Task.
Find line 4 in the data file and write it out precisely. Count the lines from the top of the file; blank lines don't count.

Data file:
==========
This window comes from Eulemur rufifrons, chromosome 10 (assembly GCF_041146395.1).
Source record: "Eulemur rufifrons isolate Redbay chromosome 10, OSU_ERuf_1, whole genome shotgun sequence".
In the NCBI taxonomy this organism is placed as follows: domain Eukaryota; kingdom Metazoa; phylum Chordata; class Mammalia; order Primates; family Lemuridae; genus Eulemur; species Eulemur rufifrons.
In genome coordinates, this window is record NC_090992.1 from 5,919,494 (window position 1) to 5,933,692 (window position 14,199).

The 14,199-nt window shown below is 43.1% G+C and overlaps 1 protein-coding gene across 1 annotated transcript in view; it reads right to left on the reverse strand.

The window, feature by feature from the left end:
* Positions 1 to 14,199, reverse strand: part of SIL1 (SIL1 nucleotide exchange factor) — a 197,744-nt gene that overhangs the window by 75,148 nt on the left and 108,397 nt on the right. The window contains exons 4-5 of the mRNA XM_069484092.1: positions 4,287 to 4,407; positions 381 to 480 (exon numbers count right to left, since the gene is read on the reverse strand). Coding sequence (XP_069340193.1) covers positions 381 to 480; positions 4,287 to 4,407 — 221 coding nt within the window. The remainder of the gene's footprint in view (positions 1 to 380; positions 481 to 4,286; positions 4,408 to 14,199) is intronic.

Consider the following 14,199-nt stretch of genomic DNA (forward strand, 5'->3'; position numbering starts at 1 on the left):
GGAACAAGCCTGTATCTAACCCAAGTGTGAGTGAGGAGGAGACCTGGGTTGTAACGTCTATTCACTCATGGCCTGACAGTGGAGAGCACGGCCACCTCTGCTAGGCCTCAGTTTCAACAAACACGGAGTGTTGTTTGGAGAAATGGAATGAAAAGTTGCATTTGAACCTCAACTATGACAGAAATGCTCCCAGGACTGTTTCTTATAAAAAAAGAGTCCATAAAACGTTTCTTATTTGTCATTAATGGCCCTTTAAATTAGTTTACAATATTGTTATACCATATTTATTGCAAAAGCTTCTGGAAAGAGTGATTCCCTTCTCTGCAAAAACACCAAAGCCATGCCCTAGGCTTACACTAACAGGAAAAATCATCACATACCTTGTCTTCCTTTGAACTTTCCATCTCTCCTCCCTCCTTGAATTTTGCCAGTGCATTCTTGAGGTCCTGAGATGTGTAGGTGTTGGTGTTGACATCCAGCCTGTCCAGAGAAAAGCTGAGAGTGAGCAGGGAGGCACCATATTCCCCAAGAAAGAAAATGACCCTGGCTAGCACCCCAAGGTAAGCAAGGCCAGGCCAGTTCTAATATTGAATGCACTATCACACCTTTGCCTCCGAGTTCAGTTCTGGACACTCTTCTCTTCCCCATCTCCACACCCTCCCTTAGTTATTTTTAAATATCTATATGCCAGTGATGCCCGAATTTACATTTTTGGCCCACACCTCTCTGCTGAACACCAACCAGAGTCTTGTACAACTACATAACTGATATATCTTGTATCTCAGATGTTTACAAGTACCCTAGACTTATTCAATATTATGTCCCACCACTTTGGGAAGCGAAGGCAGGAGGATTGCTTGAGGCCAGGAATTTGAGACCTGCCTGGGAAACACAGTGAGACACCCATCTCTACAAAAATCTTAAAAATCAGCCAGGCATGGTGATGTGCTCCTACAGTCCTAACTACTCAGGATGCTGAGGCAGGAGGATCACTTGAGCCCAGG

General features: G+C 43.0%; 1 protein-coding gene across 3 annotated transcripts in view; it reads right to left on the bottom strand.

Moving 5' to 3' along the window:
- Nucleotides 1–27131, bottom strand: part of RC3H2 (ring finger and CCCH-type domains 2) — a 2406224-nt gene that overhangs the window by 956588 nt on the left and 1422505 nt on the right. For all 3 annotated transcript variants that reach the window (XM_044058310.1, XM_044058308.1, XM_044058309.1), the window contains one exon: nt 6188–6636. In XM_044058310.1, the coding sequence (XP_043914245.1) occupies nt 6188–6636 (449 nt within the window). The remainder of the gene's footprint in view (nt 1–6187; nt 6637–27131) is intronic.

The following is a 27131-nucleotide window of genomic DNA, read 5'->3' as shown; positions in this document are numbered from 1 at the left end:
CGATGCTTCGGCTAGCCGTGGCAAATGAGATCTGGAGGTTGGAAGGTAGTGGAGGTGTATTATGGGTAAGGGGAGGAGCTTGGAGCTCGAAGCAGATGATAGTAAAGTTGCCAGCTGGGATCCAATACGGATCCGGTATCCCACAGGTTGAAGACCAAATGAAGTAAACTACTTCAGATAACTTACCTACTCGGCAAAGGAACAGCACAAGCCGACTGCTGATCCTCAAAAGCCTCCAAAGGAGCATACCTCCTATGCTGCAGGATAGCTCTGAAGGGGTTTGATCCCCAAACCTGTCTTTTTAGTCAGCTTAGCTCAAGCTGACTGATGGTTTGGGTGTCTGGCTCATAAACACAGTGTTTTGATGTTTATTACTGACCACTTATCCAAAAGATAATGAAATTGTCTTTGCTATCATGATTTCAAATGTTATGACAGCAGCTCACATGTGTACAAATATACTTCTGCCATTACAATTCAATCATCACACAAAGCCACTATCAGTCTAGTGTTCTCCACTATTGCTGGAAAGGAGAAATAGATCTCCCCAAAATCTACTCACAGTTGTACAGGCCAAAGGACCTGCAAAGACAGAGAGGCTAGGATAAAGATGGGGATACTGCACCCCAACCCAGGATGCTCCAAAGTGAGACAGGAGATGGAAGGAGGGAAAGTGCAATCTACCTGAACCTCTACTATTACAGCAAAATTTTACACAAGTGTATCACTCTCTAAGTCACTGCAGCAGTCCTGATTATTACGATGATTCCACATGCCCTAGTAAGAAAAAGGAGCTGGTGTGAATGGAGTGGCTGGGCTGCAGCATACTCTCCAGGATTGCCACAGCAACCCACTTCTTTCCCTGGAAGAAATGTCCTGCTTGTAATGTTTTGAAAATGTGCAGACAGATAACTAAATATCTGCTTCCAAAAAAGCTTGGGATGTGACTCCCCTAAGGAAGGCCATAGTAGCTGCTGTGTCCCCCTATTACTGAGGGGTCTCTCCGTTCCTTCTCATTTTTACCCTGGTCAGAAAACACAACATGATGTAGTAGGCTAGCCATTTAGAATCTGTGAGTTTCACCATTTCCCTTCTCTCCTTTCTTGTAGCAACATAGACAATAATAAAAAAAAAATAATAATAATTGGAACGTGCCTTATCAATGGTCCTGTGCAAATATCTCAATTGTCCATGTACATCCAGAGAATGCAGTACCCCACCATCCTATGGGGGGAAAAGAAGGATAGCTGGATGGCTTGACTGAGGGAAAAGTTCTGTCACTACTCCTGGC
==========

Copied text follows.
In genome coordinates, this window is record NC_090992.1 from 5,919,494 (window position 1) to 5,933,692 (window position 14,199).